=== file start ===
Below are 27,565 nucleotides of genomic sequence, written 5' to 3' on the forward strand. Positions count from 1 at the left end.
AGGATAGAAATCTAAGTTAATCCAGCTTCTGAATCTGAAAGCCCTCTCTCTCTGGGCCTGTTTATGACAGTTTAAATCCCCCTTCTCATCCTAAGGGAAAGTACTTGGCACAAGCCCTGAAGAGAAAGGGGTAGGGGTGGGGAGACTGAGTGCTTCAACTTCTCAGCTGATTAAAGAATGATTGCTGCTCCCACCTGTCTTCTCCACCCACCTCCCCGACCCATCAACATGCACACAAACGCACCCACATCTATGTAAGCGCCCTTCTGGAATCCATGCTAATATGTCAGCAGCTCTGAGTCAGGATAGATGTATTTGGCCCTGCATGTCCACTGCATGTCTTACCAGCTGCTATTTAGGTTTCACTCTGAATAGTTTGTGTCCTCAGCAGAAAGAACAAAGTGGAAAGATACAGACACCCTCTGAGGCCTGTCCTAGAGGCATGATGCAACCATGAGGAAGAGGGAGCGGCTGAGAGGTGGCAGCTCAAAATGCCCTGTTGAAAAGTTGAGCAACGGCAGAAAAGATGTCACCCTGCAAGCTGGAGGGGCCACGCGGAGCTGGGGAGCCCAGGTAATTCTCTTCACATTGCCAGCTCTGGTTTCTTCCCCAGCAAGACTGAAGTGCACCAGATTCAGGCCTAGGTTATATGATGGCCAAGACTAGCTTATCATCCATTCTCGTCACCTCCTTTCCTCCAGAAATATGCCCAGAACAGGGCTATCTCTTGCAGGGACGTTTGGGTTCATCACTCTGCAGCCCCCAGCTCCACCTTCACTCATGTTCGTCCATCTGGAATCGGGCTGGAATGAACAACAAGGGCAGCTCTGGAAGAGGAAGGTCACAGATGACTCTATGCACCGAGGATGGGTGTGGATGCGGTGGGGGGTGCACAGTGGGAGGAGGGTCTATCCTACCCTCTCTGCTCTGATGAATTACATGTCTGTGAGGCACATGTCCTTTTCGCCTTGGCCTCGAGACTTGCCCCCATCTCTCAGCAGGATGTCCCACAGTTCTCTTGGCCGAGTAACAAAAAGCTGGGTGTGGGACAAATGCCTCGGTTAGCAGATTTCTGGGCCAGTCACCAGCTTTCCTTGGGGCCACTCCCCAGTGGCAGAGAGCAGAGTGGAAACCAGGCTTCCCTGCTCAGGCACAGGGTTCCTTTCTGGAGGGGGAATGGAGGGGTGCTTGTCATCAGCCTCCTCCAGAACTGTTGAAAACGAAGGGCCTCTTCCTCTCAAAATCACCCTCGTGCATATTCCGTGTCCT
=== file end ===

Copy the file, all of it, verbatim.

Below are 27,565 nucleotides of genomic sequence, written 5' to 3' on the forward strand. Positions count from 1 at the left end.
AGGATAGAAATCTAAGTTAATCCAGCTTCTGAATCTGAAAGCCCTCTCTCTCTGGGCCTGTTTATGACAGTTTAAATCCCCCTTCTCATCCTAAGGGAAAGTACTTGGCACAAGCCCTGAAGAGAAAGGGGTAGGGGTGGGGAGACTGAGTGCTTCAACTTCTCAGCTGATTAAAGAATGATTGCTGCTCCCACCTGTCTTCTCCACCCACCTCCCCGACCCATCAACATGCACACAAACGCACCCACATCTATGTAAGCGCCCTTCTGGAATCCATGCTAATATGTCAGCAGCTCTGAGTCAGGATAGATGTATTTGGCCCTGCATGTCCACTGCATGTCTTACCAGCTGCTATTTAGGTTTCACTCTGAATAGTTTGTGTCCTCAGCAGAAAGAACAAAGTGGAAAGATACAGACACCCTCTGAGGCCTGTCCTAGAGGCATGATGCAACCATGAGGAAGAGGGAGCGGCTGAGAGGTGGCAGCTCAAAATGCCCTGTTGAAAAGTTGAGCAACGGCAGAAAAGATGTCACCCTGCAAGCTGGAGGGGCCACGCGGAGCTGGGGAGCCCAGGTAATTCTCTTCACATTGCCAGCTCTGGTTTCTTCCCCAGCAAGACTGAAGTGCACCAGATTCAGGCCTAGGTTATATGATGGCCAAGACTAGCTTATCATCCATTCTCGTCACCTCCTTTCCTCCAGAAATATGCCCAGAACAGGGCTATCTCTTGCAGGGACGTTTGGGTTCATCACTCTGCAGCCCCCAGCTCCACCTTCACTCATGTTCGTCCATCTGGAATCGGGCTGGAATGAACAACAAGGGCAGCTCTGGAAGAGGAAGGTCACAGATGACTCTATGCACCGAGGATGGGTGTGGATGCGGTGGGGGGTGCACAGTGGGAGGAGGGTCTATCCTACCCTCTCTGCTCTGATGAATTACATGTCTGTGAGGCACATGTCCTTTTCGCCTTGGCCTCGAGACTTGCCCCCATCTCTCAGCAGGATGTCCCACAGTTCTCTTGGCCGAGTAACAAAAAGCTGGGTGTGGGACAAATGCCTCGGTTAGCAGATTTCTGGGCCAGTCACCAGCTTTCCTTGGGGCCACTCCCCAGTGGCAGAGAGCAGAGTGGAAACCAGGCTTCCCTGCTCAGGCACAGGGTTCCTTTCTGGAGGGGGAATGGAGGGGTGCTTGTCATCAGCCTCCTCCAGAACTGTTGAAAACGAAGGGCCTCTTCCTCTCAAAATCACCCTCGTGCATATTCCGTGTCCT